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December 29, 1945


JAMA. 1945;129(18):1241-1243. doi:10.1001/jama.1945.02860520009002

The successful current use of quinacrine (atabrine), orally and intramuscularly, in treating malaria has not relegated quinine to the scrap-heap of obsolete medicinals for this infection. Quinine has been widely used intravenously in civilian practice and in the armed services as an emergency measure in, or for initiating treatment of, the embolic or cerebral form of the disease, especially with coma. The effectiveness of the quinine, under these conditions, has not been challenged, but the safeness of the procedure has been considerably debated.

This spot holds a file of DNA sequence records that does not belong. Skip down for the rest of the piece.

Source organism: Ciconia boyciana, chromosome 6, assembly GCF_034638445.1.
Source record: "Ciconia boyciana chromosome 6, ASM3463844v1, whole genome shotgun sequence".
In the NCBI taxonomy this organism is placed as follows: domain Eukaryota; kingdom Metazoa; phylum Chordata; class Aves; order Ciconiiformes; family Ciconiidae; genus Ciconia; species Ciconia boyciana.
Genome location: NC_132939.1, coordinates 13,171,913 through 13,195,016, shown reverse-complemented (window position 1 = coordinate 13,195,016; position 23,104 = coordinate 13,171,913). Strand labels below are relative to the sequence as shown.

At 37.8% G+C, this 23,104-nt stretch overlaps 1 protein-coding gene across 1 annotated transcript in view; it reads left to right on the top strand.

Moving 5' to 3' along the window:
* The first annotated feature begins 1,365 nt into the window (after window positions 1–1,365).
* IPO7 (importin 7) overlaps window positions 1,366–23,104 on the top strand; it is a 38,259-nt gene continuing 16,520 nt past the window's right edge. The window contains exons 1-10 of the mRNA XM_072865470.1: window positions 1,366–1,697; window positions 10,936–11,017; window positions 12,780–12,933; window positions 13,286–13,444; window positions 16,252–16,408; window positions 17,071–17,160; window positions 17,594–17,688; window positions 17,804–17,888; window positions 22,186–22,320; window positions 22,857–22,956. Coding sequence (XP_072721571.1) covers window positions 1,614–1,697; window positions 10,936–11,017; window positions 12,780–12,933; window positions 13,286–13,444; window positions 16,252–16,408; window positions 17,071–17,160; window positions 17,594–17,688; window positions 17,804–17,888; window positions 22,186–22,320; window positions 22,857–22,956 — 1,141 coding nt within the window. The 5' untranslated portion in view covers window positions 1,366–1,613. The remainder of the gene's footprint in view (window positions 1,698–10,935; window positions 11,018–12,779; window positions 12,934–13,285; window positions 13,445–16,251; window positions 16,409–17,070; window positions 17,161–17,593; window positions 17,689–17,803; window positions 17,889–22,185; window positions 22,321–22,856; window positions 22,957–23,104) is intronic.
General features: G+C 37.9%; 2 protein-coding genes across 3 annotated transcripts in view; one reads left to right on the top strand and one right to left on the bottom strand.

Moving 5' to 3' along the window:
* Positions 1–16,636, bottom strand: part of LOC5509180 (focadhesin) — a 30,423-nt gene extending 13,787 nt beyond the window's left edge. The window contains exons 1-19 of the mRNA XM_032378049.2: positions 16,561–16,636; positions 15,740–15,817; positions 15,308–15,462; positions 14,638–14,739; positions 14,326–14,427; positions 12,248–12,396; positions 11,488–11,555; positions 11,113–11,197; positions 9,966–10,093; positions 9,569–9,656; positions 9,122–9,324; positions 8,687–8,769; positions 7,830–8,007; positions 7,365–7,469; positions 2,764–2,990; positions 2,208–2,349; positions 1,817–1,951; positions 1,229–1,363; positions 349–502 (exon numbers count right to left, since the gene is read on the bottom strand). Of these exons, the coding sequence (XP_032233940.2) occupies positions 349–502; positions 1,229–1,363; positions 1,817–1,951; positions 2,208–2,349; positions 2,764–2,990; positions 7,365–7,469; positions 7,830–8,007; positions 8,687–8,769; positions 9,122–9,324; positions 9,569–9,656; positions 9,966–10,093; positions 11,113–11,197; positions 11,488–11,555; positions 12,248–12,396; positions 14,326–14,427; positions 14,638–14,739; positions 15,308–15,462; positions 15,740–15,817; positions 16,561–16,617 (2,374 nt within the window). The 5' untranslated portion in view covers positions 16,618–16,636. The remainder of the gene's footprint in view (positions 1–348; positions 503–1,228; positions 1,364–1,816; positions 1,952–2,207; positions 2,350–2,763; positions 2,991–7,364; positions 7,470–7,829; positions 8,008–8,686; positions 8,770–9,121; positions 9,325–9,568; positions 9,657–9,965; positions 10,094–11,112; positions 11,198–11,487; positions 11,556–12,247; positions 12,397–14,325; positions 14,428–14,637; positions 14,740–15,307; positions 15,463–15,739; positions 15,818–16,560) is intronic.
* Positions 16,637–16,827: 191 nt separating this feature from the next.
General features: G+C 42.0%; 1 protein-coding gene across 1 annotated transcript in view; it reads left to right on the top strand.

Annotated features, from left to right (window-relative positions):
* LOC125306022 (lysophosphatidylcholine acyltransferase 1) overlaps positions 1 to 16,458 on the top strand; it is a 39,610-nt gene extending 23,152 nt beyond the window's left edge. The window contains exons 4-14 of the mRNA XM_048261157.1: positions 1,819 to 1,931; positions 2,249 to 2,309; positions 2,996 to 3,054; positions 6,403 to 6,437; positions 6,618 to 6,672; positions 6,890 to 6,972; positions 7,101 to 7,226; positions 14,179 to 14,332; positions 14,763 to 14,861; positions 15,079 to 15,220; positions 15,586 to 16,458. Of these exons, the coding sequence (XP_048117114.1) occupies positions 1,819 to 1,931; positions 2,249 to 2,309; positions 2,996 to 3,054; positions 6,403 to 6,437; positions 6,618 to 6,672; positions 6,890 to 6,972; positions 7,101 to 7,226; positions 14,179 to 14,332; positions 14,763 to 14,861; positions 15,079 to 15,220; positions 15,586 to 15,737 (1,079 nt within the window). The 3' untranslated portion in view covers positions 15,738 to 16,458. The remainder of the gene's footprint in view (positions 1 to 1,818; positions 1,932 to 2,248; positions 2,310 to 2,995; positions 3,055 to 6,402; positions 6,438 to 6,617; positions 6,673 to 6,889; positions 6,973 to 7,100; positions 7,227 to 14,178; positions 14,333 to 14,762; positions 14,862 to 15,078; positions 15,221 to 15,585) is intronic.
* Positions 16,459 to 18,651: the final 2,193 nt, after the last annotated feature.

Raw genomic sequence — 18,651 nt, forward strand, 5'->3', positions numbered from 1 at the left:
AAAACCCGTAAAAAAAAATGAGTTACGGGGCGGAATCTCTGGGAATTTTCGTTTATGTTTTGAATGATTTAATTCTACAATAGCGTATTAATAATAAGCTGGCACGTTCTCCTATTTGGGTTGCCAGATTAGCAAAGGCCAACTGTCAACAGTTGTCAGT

In general, clinical reports1 have been rather opinionated without substantial support of the claims for or against using quinine intravenously. The possible hazard in the circulatory depression from quinine has been consistently recognized, although the intravenous procedures used have not always considered measures for controlling or combating this. The alkaloid has been given empirically with or without an antagonist. Intravenous epinephrine has been condemned by some

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